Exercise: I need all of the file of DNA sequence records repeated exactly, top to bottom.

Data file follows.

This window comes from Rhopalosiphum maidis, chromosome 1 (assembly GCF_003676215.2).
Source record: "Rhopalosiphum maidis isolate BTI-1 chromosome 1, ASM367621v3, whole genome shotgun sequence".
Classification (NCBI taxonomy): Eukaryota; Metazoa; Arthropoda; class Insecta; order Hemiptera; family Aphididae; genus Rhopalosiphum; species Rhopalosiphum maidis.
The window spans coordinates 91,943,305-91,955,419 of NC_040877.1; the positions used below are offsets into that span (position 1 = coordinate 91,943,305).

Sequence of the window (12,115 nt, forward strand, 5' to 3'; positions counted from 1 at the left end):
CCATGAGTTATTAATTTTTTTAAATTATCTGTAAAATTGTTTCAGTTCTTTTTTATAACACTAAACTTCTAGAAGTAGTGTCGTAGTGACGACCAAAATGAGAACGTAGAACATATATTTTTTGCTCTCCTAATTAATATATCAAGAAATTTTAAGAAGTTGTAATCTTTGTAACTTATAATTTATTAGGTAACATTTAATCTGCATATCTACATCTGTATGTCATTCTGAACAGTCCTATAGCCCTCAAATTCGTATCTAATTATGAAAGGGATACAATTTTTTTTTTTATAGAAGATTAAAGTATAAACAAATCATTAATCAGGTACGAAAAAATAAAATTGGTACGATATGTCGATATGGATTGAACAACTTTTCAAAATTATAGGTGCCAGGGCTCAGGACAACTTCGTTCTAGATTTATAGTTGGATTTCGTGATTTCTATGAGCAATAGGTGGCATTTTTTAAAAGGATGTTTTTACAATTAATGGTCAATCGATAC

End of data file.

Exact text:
This window comes from Rhopalosiphum maidis, chromosome 1 (assembly GCF_003676215.2).
Source record: "Rhopalosiphum maidis isolate BTI-1 chromosome 1, ASM367621v3, whole genome shotgun sequence".
Classification (NCBI taxonomy): Eukaryota; Metazoa; Arthropoda; class Insecta; order Hemiptera; family Aphididae; genus Rhopalosiphum; species Rhopalosiphum maidis.
The window spans coordinates 91,943,305-91,955,419 of NC_040877.1; the positions used below are offsets into that span (position 1 = coordinate 91,943,305).

Sequence of the window (12,115 nt, forward strand, 5' to 3'; positions counted from 1 at the left end):
CCATGAGTTATTAATTTTTTTAAATTATCTGTAAAATTGTTTCAGTTCTTTTTTATAACACTAAACTTCTAGAAGTAGTGTCGTAGTGACGACCAAAATGAGAACGTAGAACATATATTTTTTGCTCTCCTAATTAATATATCAAGAAATTTTAAGAAGTTGTAATCTTTGTAACTTATAATTTATTAGGTAACATTTAATCTGCATATCTACATCTGTATGTCATTCTGAACAGTCCTATAGCCCTCAAATTCGTATCTAATTATGAAAGGGATACAATTTTTTTTTTTATAGAAGATTAAAGTATAAACAAATCATTAATCAGGTACGAAAAAATAAAATTGGTACGATATGTCGATATGGATTGAACAACTTTTCAAAATTATAGGTGCCAGGGCTCAGGACAACTTCGTTCTAGATTTATAGTTGGATTTCGTGATTTCTATGAGCAATAGGTGGCATTTTTTAAAAGGATGTTTTTACAATTAATGGTCAATCGATAC